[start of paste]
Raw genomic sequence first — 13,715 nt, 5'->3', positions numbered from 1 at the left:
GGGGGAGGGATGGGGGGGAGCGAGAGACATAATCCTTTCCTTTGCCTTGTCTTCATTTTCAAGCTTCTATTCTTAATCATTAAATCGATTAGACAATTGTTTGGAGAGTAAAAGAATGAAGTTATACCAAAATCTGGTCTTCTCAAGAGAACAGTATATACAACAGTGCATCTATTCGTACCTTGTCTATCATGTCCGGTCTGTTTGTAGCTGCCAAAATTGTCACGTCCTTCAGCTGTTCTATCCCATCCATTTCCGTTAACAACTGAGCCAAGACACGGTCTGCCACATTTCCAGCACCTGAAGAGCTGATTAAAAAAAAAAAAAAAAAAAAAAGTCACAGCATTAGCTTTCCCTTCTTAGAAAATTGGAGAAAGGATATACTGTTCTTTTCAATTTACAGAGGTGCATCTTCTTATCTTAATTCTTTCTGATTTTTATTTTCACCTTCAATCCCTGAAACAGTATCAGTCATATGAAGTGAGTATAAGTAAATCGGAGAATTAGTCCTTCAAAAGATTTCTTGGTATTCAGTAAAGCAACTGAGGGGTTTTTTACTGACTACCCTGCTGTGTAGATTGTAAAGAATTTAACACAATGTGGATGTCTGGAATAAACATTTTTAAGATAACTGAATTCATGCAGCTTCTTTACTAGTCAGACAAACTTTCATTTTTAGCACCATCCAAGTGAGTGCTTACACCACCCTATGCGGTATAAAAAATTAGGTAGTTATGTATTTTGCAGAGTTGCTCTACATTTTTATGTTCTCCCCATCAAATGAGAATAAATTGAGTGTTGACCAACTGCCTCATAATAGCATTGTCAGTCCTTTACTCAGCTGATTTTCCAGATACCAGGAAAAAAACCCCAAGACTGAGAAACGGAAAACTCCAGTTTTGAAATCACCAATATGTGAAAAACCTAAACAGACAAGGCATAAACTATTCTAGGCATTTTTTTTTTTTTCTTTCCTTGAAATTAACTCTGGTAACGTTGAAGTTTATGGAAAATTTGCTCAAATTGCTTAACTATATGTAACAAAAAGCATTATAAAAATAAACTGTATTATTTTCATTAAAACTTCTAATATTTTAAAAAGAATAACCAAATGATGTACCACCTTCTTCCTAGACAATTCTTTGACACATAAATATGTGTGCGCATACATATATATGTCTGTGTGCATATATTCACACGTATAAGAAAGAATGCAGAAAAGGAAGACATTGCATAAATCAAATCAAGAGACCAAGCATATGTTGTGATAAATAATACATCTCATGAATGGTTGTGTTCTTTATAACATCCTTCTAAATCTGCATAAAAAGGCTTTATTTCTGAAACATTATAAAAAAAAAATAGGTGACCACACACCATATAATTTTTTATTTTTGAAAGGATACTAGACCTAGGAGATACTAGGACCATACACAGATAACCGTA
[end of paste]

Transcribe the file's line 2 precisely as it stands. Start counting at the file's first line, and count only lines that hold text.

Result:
GGGGGAGGGATGGGGGGGAGCGAGAGACATAATCCTTTCCTTTGCCTTGTCTTCATTTTCAAGCTTCTATTCTTAATCATTAAATCGATTAGACAATTGTTTGGAGAGTAAAAGAATGAAGTTATACCAAAATCTGGTCTTCTCAAGAGAACAGTATATACAACAGTGCATCTATTCGTACCTTGTCTATCATGTCCGGTCTGTTTGTAGCTGCCAAAATTGTCACGTCCTTCAGCTGTTCTATCCCATCCATTTCCGTTAACAACTGAGCCAAGACACGGTCTGCCACATTTCCAGCACCTGAAGAGCTGATTAAAAAAAAAAAAAAAAAAAAAAGTCACAGCATTAGCTTTCCCTTCTTAGAAAATTGGAGAAAGGATATACTGTTCTTTTCAATTTACAGAGGTGCATCTTCTTATCTTAATTCTTTCTGATTTTTATTTTCACCTTCAATCCCTGAAACAGTATCAGTCATATGAAGTGAGTATAAGTAAATCGGAGAATTAGTCCTTCAAAAGATTTCTTGGTATTCAGTAAAGCAACTGAGGGGTTTTTTACTGACTACCCTGCTGTGTAGATTGTAAAGAATTTAACACAATGTGGATGTCTGGAATAAACATTTTTAAGATAACTGAATTCATGCAGCTTCTTTACTAGTCAGACAAACTTTCATTTTTAGCACCATCCAAGTGAGTGCTTACACCACCCTATGCGGTATAAAAAATTAGGTAGTTATGTATTTTGCAGAGTTGCTCTACATTTTTATGTTCTCCCCATCAAATGAGAATAAATTGAGTGTTGACCAACTGCCTCATAATAGCATTGTCAGTCCTTTACTCAGCTGATTTTCCAGATACCAGGAAAAAAACCCCAAGACTGAGAAACGGAAAACTCCAGTTTTGAAATCACCAATATGTGAAAAACCTAAACAGACAAGGCATAAACTATTCTAGGCATTTTTTTTTTTTTCTTTCCTTGAAATTAACTCTGGTAACGTTGAAGTTTATGGAAAATTTGCTCAAATTGCTTAACTATATGTAACAAAAAGCATTATAAAAATAAACTGTATTATTTTCATTAAAACTTCTAATATTTTAAAAAGAATAACCAAATGATGTACCACCTTCTTCCTAGACAATTCTTTGACACATAAATATGTGTGCGCATACATATATATGTCTGTGTGCATATATTCACACGTATAAGAAAGAATGCAGAAAAGGAAGACATTGCATAAATCAAATCAAGAGACCAAGCATATGTTGTGATAAATAATACATCTCATGAATGGTTGTGTTCTTTATAACATCCTTCTAAATCTGCATAAAAAGGCTTTATTTCTGAAACATTATAAAAAAAAAATAGGTGACCACACACCATATAATTTTTTATTTTTGAAAGGATACTAGACCTAGGAGATACTAGGACCATACACAGATAACCGTA